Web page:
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Timetabling. Course Combinations for Conflict-free Scheduling. GPS: What is it?. GPS is the Graduation Planning System. It will provide students with a clear and direct path to degree completion GPS Website – http://www.kent.edu/gps. GPS – Major Components. GPS: Roadmaps.

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timetabling

Timetabling

Course Combinations for Conflict-free Scheduling

gps what is it
GPS: What is it?
  • GPS is the Graduation Planning System. It will provide students with a clear and direct path to degree completion
  • GPS Website – http://www.kent.edu/gps
gps roadmaps
GPS: Roadmaps
  • All undergraduate majors have a roadmap which outlines the most expedient path to graduation.
  • The path outlines program milestones (courses, GPA, test scores, etc) that must be completed on schedule in order to remain “on track” for timely and successful degree completion.
  • If a student veers “off track”, consultation with the student’s advisor is expected.
gps and timetabling
GPS and Timetabling
  • Timetabling will ensure that the combination of courses represented on the roadmaps are scheduled conflict-free.
  • To facilitate this process, the Principles of Timetabling have been created by the Timetabling Steering Committee.
  • It is available on GoogleDocs at

https://sites.google.com/a/kent.edu/timetabling-department-constraints/

timetabling what is it
Timetabling: What is it?
  • Timetabling is the creation of a conflict-free schedule given –
faculty availability
Faculty Availability
  • Faculty Availability is divided into 3 categories.
    • Professor Types – ex: number of early AM starts, number of late PM ends, teaching time per day, consecutive teaching time, etc
    • Department Meetings
    • Individual Unavailabilities – ex: religious observation, governance, etc
  • See Principles of Timetabling for guidelines.
room inventory
Room Inventory
  • Room Inventory is stored in FAMIS, the authoritative database for room information.
  • FAMIS is maintained by the University Architect’s Office.
  • Room Information will be fed from FAMIS into Banner and the scheduling system.
room inventory cont d
Room Inventory cont’d
  • Room Inventory includes
    • Room type (lecture hall, seminar, computer lab, scientific lab, etc)
    • Room status (active, inactive)
    • Room capacity
    • Room characteristics (tablet-arm chairs, technology package, whiteboards, chalkboards, etc)
  • Exclusive/Priority room usage will be governed by the Principles of Timetabling.
specific scheduling parameters
Specific Scheduling Parameters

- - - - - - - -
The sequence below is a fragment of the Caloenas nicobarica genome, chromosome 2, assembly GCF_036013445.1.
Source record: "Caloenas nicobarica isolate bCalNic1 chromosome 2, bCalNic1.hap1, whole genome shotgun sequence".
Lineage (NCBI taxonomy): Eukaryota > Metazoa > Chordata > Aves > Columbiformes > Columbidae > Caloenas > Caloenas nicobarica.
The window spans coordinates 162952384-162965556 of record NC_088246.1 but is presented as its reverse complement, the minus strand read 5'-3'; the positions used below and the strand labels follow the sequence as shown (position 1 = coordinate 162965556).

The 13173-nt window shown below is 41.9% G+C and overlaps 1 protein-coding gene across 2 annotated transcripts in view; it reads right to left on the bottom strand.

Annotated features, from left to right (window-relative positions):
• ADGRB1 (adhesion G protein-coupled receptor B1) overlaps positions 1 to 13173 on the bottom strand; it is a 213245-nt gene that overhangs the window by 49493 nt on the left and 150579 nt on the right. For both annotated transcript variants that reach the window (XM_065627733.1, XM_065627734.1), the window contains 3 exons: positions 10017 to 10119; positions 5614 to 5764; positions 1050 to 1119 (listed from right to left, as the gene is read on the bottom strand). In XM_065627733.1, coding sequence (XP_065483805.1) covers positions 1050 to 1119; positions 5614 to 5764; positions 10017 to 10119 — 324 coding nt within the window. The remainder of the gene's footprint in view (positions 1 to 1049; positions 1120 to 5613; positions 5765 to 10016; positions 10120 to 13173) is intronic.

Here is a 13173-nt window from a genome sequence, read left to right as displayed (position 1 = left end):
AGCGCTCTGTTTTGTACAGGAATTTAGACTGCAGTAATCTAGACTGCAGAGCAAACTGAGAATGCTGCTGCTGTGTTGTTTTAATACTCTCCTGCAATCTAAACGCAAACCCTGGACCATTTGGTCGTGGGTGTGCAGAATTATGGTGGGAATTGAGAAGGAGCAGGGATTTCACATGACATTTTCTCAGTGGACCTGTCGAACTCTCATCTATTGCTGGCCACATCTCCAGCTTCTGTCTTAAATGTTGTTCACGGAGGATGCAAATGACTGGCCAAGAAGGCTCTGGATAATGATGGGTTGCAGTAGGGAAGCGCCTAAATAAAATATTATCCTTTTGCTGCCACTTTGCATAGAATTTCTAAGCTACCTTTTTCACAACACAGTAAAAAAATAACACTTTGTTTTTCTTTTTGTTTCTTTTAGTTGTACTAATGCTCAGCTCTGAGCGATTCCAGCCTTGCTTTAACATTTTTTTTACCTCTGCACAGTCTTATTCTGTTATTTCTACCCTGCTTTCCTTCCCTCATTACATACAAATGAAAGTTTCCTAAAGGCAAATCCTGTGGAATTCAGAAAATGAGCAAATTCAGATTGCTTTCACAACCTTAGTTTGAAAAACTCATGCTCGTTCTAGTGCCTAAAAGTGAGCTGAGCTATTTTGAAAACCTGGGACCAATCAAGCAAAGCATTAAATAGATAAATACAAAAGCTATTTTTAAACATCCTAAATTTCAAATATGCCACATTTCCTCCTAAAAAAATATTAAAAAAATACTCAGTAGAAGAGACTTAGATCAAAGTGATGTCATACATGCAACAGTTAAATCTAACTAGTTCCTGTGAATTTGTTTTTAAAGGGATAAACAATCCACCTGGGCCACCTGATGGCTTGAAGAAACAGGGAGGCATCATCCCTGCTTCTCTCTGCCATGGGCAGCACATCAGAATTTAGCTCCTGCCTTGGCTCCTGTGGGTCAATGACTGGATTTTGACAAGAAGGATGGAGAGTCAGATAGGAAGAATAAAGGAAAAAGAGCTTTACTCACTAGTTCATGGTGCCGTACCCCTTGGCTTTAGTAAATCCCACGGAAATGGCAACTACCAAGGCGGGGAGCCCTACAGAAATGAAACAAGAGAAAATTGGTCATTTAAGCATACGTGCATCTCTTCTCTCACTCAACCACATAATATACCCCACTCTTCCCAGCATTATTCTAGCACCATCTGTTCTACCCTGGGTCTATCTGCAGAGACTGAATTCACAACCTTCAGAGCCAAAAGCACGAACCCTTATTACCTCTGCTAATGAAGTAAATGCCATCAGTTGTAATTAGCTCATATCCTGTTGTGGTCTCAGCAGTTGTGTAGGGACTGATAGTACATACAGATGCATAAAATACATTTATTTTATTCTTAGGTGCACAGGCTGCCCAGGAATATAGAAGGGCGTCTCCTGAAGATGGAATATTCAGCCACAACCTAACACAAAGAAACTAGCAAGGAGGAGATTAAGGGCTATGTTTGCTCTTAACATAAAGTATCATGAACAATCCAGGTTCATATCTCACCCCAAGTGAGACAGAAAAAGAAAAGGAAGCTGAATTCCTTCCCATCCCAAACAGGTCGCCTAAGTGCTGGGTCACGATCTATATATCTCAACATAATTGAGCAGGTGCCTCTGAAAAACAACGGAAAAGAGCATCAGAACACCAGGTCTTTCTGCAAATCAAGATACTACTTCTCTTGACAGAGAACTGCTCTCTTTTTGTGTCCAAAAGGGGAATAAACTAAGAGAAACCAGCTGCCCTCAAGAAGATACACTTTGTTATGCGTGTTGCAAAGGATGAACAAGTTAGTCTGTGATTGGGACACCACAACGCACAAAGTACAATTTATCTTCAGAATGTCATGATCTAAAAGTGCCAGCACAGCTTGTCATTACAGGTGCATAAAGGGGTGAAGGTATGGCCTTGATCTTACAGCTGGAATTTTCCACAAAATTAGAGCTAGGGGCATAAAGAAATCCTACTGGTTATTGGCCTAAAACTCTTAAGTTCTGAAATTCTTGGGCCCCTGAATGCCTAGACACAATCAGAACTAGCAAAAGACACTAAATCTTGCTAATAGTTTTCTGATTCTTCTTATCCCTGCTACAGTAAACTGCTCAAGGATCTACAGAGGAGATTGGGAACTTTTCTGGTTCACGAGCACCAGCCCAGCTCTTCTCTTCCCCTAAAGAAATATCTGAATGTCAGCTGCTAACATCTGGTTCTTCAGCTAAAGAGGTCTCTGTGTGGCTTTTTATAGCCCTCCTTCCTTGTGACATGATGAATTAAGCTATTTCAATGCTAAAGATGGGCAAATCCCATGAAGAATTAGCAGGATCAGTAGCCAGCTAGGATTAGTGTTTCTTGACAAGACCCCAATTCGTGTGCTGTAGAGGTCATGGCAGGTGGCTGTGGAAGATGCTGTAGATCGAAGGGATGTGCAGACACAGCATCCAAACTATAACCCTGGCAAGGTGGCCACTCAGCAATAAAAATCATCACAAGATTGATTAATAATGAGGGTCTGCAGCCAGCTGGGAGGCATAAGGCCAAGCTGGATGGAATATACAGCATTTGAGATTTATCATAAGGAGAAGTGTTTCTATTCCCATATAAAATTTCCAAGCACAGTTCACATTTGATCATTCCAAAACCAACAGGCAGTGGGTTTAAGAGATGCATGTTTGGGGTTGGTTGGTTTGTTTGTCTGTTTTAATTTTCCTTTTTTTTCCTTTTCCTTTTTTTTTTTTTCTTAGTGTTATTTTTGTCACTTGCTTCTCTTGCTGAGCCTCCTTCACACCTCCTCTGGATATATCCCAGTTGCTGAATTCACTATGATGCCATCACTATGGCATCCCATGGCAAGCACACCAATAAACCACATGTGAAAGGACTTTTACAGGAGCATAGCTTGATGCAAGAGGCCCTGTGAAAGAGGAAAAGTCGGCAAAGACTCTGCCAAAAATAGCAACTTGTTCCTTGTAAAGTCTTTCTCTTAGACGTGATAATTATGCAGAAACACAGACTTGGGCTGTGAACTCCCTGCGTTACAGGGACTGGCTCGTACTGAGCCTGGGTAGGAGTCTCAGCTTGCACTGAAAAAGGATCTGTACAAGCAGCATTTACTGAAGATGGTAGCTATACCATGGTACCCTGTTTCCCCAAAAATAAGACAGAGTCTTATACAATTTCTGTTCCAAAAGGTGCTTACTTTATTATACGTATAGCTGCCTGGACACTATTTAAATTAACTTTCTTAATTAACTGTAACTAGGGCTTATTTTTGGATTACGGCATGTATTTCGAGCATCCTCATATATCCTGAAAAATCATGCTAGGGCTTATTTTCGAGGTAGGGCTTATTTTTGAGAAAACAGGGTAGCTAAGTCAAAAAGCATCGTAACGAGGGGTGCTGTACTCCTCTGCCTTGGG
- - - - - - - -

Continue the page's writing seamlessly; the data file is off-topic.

• Scheduling Parameters are CRN (section) specific parameters on the system.
  • Examples include:
    • Groups – CRNs/Deliveries meeting same time, same room, same instructor(s)
    • Block Offs – setup/teardown time for labs
    • Ties
      • Deliveries (same CRN) meet on different days or with a day in between
      • CRNs scheduled on different days
      • Lecture before Lab, etc
student needs
Student Needs
  • Student Needs will be represented by Course Combinations.
  • Course combinations are the semester prescriptions of required courses that need to be offered conflict-free.

from Botany Fall 2009

Semester 3 Option 1 = CHEM30475 (CORE),

CHEM20481 (CORE-LIST)

(50 students)

Semester 3 Option 2 = CHEM30475 (CORE), CHEM30481 (CORE-LIST)

(50 students)

timetabling what isn t it
Timetabling: What isn’t it?
  • Timetabling is not an attempt to reproduce the current schedule.
  • Timetabling does not create sections. The number of sections and number of seats are determined by the department.
  • Timetabling does not randomly select days and times for a section. It is based on the meeting pattern that is selected by the department.
  • Timetabling does not assign faculty to sections or manage faculty workload. This is done by the department.
aren t we timetabling now
Aren’t we Timetabling now?
  • We have been doing a process called the Room Assignmentwhere days and times are set by the departments.
  • We will be switching to a process where the system finds the best days, times, and rooms for the section based on all of the parameters determined by the departments.
timetabling simulation timeline
Timetabling: Simulation Timeline
  • Dept Parameters Wksp: Mar 15 – 26
  • Dept Parameters Submitted: Mar 15 – May 7
  • Scheduling Parameters Wksp: Mar 22 – 26
  • DCU for Spring 2011 data entry: Apr 19 – Jul 2
    • Scheduling Parameters also will be submitted via the DCU during this time